One patient (No 406) had two children (aged 13 and 14 years) with identical NF1 mutations but no spinal tumours were found on MRI. Patient 142 had one child with an identical missense NF1 mutation; however, the child was not examined for spinal tumours owing to the young age (3 years).

Mutation analysis

DNA extracted from peripheral blood from the 17 index patients with spinal tumours was screened for NF1 mutations by direct sequencing of all exons of the gene. As listed in table 1, NF1 mutations including nine truncating (nonsense or frameshift), one splicing, and three missense mutations were found in 13 patients. In an additional patient, deletion of the NF1 gene region was detected by FISH. Nine out of the 13 mutations were novel while four have been described previously (table 1)15,16 (

Table 1

Clinical features and NF1 mutations in patients with spinal tumours

Four mild NF1 mutations were found in four out of the six families/patients with no or only a few additional NF1 symptoms besides the multiple spinal tumours: one splicing mutation in intron 5, two missense mutations (2759T>C, Leu>Pro and 6598C>G, Pro>Ala) in exons 16 and 35, and one nonsense mutation (8093C>G) in exon 47. No NF1 mutations were found in the other two patients in this group.


The genetic disorder neurofibromatosis type 1 (NF1) has a wide clinical spectrum. Symptoms such as café au lait spots and neurofibromas are hallmarks of the disease and are found in more than 90% of patients.1–3 Other symptoms such as plexiform neurofibromas, optical gliomas, or scoliosis are found only in subpopulations (10–30%) of the patients.2,14,18 Spinal tumours are a part of the clinical spectrum of NF1, but are symptomatic in less than 2% of patients.10 As shown in the present study, spinal tumours cause symptoms mainly in older patients (mean age 32.8 years). Also in the family described by Ars et al,13 only the two older patients (aged 34 and 58 years) had symptoms while the other three younger family members (aged 12, 21, and 24 years) had only asymptomatic spinal tumours. In family 1 reported by Pulst et al,11 no spinal tumours were found in the two youngest patients with the disease associated haplotype.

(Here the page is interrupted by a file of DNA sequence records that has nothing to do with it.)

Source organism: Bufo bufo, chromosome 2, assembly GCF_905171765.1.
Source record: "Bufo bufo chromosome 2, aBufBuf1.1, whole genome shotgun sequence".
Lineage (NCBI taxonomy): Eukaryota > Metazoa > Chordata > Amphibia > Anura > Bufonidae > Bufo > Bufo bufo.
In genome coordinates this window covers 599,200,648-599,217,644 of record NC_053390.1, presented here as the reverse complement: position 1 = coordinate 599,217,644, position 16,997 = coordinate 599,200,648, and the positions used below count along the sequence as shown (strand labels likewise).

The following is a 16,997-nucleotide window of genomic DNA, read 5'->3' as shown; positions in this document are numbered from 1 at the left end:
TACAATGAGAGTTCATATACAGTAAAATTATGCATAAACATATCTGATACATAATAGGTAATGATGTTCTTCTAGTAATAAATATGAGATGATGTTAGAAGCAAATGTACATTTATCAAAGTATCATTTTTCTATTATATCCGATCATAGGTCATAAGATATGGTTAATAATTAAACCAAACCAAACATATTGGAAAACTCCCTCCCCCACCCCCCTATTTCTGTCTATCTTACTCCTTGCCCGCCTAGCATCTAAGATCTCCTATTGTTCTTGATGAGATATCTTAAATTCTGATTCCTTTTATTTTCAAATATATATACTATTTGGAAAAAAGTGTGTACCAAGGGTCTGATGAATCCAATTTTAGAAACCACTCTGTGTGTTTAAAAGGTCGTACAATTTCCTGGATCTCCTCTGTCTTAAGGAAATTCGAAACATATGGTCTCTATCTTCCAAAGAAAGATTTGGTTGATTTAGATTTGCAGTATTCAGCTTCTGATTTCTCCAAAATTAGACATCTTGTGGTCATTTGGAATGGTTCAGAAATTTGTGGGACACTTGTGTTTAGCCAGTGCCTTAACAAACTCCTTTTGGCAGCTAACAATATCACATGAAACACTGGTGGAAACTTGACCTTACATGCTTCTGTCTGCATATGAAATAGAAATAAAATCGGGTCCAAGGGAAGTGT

Our results showed that both typical and atypical clinical symptoms of NF1 can be found in patients with spinal tumours. Twelve patients from 11 families in our study had spinal tumours and typical NF1 symptoms, such as more than 20 neurofibromas, more than six café au lait spots, and multiple Lisch nodules. The number of affected spinal nerve roots varied from one to 38 in each of these patients and the tumours were usually distributed asymmetrically. Typical NF1 mutations were found in these patients (table 1). It is reasonable to consider these patients as a subgroup of NF1 patients, comparable to those 30% and 5% of NF1 patients who develop plexiform neurofibromas18 and pilocytic astrocytomas, respectively. No large families with spinal tumours and typical NF1 phenotypes have been observed.

Eight patients from six families in this study had spinal tumours but only a few or no additional NF1 symptoms, meeting the description of spinal neurofibromatosis.11–14,19 Spinal tumours in these patients are characterised by symmetry and multiplicity, often involving all 38 spinal nerve roots. SNF has been observed in large families.11–13 Seven NF1 mutations associated with SNF have been found (four in this study and three previously13,19): two splicing mutations, three missense mutations, and two nonsense mutations in exons 46 and 47, respectively, at the 5′ end of the NF1 gene. These mutations differ from those found in unselected NF1 populations16,20,21 and may be considered as milder mutations, which may explain the reduced clinical spectrum of NF1 in these patients. However, we do not understand why these mutations are associated with spinal tumours of high penetrance and it is unlikely that the NF1 mutation alone can explain the given phenotype. For two patients with phenotypes of SNF in our study, no exonal NF1 mutations were found. For these two cases, other genetic causes may be responsible for the spinal tumours. Indeed, three affected members with only spinal tumours and café au lait spots were not linked to the NF1 or the NF2 locus, suggesting involvement of another locus in a previously described family.11 The involvement of NF2, which is characterised by schwannomas, is unlikely in the two patients in our study, since surgically removed spinal tumours from them were neurofibromas.

In summary, our data show that patients with spinal tumours may have various clinical features of NF1 and that, as in the case of plexiform neurofibromas, all types of NF1 mutations can lead to spinal tumours in NF1 patients.17 However, cases with spinal tumours but few or no other NF1 signs may be a subgroup of NF1, or a distinct disorder, and may have milder NF1 mutations or other genetic causes.


This study was supported by Hamburger Stiftung zur Förderung der Krebskämpfung 141, 151. Some of the sequencing was done on an ABI310 sequencer donated by the Rudolf Bartling Stiftung.